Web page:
Gravensteins in the Russian River Valley
- Jock Soper, Healdsburg, CA

When Russian adventurers arrived in northern California in 1811, they planted grapes, and they planted apples. Both remain as part of the modern agricultural mix of the Russian River Valley, with grapes now more famous than apples. But among the vineyards, you can still find orchards of Gravenstein apple trees.

Slow Food USA, the domestic branch of the global movement to preserve local foods and flavors, has placed the Gravenstein Apple into its “Ark of Taste”, a biblical reference to saving precious things from the flood of industrialization. The proud Gravenstein shares the Ark with notable, but endangered, California fruits like the Blenheim Apricot, the Crane Melon, and the Meyer Lemon.

The exact origins of the Gravenstein Apple are lost in the mists of antiquity. The Russians may have found theirs at home, or in Italy, or in a rich farming region in the old German-Danish border lands. We know more certainly that the orchards of the Russian River Valley were planted with seeds and saplings from the old Russian orchard at Fort Ross. Later, legendary seed man Luther Burbank promulgated Gravensteins from his nurseries near Santa Rosa.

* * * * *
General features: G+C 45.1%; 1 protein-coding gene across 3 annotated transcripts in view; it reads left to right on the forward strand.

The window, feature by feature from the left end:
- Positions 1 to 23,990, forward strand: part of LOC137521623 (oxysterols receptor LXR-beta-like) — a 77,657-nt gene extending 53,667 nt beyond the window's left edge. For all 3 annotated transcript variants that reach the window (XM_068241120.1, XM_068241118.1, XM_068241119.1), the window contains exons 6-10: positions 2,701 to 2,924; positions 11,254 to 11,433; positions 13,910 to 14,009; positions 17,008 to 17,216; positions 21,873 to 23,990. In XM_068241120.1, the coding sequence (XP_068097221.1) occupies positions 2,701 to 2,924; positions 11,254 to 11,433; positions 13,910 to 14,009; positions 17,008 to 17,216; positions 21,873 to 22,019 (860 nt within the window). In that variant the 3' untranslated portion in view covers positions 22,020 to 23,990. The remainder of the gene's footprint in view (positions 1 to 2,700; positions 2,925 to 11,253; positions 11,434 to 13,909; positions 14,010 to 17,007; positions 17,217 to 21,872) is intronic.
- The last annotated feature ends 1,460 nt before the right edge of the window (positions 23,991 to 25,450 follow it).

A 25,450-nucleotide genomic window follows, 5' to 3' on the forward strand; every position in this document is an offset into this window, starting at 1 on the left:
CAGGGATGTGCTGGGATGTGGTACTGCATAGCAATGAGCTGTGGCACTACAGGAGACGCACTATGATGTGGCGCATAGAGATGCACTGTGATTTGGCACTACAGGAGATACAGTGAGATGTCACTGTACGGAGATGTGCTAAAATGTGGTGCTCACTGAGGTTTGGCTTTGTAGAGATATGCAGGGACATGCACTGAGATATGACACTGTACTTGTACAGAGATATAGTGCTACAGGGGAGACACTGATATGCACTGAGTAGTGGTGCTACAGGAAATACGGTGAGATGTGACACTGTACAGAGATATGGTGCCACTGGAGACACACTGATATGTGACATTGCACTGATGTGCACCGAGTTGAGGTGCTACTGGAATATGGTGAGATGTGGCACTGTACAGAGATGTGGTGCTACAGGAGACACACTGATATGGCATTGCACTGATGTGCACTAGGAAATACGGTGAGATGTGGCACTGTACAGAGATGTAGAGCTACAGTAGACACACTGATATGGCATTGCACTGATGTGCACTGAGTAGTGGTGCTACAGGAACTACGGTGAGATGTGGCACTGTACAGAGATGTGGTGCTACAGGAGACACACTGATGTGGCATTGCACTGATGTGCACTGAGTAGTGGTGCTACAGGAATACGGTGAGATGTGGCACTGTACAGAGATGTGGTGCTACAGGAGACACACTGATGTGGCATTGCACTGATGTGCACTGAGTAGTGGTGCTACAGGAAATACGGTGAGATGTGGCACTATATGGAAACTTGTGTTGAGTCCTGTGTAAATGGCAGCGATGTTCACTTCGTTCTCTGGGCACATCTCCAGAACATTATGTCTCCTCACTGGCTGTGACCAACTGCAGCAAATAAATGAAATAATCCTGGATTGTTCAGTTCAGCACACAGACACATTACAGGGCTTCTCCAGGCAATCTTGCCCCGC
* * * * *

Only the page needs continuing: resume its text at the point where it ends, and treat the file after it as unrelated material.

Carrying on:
The Gravenstein Apple is red and green together, crisp, juicy, with both sweetness and tart acid accents – perfect for applesauce, apple pie, for salads, or for eating in hand with your picnic cheese and wine. One historian of apple culture reports that Gravensteins are one of the few apples that have “personality.” But the apples ripen early, grow close to the branch with short stems that make them a little hard to pick, and the thin skins mean they don’t store or ship as well as some of their better-known cousins.